Re: Input accuracy

*To*: mathgroup at yoda.ncsa.uiuc.edu*Subject*: Re: Input accuracy*From*: jacobson at cello.hpl.hp.com*Date*: Fri, 09 Nov 90 09:10:49 PST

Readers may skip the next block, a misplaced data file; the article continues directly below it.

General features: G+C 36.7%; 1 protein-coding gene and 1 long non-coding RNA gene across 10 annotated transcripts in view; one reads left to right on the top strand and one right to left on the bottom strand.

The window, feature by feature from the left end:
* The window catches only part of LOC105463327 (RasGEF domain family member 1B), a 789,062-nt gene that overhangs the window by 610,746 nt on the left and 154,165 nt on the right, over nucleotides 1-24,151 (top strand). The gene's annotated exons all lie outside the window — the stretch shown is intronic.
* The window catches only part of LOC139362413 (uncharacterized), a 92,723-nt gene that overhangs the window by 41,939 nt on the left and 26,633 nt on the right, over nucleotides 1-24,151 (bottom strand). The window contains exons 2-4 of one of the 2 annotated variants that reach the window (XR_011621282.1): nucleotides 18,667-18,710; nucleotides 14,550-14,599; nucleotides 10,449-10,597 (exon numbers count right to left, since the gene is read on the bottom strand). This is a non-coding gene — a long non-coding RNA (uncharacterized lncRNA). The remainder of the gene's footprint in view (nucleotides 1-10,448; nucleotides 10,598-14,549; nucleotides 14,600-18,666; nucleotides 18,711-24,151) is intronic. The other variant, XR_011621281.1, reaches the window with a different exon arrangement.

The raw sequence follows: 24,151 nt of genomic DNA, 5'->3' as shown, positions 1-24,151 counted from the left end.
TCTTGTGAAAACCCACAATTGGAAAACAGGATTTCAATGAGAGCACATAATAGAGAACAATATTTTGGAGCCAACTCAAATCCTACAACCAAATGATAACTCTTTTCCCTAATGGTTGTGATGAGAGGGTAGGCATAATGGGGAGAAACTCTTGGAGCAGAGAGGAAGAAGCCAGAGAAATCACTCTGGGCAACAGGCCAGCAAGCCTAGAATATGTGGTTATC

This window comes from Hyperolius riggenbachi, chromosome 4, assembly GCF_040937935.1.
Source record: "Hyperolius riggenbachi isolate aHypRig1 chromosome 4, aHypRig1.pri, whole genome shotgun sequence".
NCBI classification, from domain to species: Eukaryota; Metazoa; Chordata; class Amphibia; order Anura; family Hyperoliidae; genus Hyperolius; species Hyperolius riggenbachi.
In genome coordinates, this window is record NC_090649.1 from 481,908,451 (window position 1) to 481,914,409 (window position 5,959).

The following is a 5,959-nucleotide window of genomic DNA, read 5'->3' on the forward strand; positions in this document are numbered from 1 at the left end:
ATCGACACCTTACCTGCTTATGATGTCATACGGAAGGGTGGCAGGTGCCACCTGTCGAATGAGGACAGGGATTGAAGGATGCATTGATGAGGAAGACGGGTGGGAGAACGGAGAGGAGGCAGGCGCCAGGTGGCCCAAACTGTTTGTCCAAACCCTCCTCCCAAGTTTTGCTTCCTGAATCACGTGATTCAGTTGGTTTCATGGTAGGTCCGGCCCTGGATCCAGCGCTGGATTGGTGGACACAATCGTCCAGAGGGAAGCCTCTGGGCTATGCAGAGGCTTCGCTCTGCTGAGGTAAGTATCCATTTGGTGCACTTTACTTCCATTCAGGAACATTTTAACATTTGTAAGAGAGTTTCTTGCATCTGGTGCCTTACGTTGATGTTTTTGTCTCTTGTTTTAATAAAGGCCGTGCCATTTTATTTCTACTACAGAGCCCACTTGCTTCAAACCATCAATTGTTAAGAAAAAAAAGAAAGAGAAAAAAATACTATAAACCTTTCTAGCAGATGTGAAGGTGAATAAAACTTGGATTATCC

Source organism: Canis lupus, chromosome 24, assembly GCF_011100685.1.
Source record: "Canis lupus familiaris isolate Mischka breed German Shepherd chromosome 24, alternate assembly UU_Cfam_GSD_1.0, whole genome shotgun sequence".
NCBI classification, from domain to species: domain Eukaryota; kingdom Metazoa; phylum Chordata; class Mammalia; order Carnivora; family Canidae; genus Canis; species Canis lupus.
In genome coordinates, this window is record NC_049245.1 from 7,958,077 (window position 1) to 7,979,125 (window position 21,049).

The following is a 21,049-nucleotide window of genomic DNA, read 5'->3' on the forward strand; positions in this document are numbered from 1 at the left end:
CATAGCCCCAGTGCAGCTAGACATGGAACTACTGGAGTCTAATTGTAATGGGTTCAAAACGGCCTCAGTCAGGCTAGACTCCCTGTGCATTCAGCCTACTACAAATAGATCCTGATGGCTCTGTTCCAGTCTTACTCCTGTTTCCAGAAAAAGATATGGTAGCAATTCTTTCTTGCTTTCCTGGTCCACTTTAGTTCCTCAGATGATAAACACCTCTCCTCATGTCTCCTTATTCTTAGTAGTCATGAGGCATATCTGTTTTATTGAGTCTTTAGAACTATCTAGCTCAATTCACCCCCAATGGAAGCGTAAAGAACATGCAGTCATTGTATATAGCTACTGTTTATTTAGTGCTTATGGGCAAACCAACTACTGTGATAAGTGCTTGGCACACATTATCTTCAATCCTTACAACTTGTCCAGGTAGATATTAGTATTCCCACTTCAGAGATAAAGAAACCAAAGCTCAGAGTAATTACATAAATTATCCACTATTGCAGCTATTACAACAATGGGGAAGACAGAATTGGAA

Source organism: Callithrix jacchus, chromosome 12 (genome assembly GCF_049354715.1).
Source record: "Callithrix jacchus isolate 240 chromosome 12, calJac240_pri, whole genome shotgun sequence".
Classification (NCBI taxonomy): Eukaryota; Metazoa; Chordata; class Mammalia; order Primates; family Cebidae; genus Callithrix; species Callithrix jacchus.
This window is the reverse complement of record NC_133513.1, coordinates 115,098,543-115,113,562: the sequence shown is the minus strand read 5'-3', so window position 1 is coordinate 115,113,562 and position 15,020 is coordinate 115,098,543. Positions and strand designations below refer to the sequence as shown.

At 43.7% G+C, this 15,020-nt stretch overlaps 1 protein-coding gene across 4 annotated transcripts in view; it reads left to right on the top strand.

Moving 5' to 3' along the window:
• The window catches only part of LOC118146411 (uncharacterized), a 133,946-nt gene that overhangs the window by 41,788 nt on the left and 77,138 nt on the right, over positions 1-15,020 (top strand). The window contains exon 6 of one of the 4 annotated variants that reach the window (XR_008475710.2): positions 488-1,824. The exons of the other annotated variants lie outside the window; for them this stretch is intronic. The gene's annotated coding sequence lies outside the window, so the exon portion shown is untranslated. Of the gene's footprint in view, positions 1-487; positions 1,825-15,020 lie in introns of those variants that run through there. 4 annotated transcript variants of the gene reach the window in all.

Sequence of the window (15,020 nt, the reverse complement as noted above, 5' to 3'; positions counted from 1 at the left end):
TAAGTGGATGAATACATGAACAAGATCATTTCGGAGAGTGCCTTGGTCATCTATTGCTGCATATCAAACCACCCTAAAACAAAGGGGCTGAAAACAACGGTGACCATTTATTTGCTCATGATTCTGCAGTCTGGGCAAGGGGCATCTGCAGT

Keith Slavin, writes: > I have recently been trying to get mathematica to accept an input of GIVEN > accuracy, ie: Foo[1.3,25] implies 1.300000000000000000000000, ie: 25 digit > precision according to the Precision[] function, otherwise the > OUTPUT accuracy suffers due to the 'machine accuracy' assumed for > '1.3'. > ... > Any ideas? Yes, this does it. (I've called it PNum instead of Foo.) The first definition accepts a string input, so you would write: PNum["1.3",25]. For easier input when rationalize would work, I added the second definition, which takes a number and calls Rationalize. The third is just there so it works on integers as well. PNum[st_String, n_] := \ SetPrecision[ToExpression[StringJoin[st, Apply[StringJoin, Table["0", {Max[n, Precision[1.] + 5]}]]]], n] PNum[x_Real, n_] := \ SetPrecision[N[Rationalize[x], Max[n, Precision[1.] + 5]], n] PNum[x_Integer, n_] := SetPrecision[N[x, Max[n, Precision[1.] + 5]], n] Big floats are extremely dangerous in Mathematica. Caveat Emptor! (There are many iterative calculations that ratchet down the precision by 1 each iteration, and Mathematica uses the precision to determine the number of bits in the representation. So when you are done you have a totally meaningless result. Mathematica also has some bugs that let the precision get too big, so don't trust what you get. If you can live with their accuracy/precision, machine numbers are much safer.) -- David Jacobson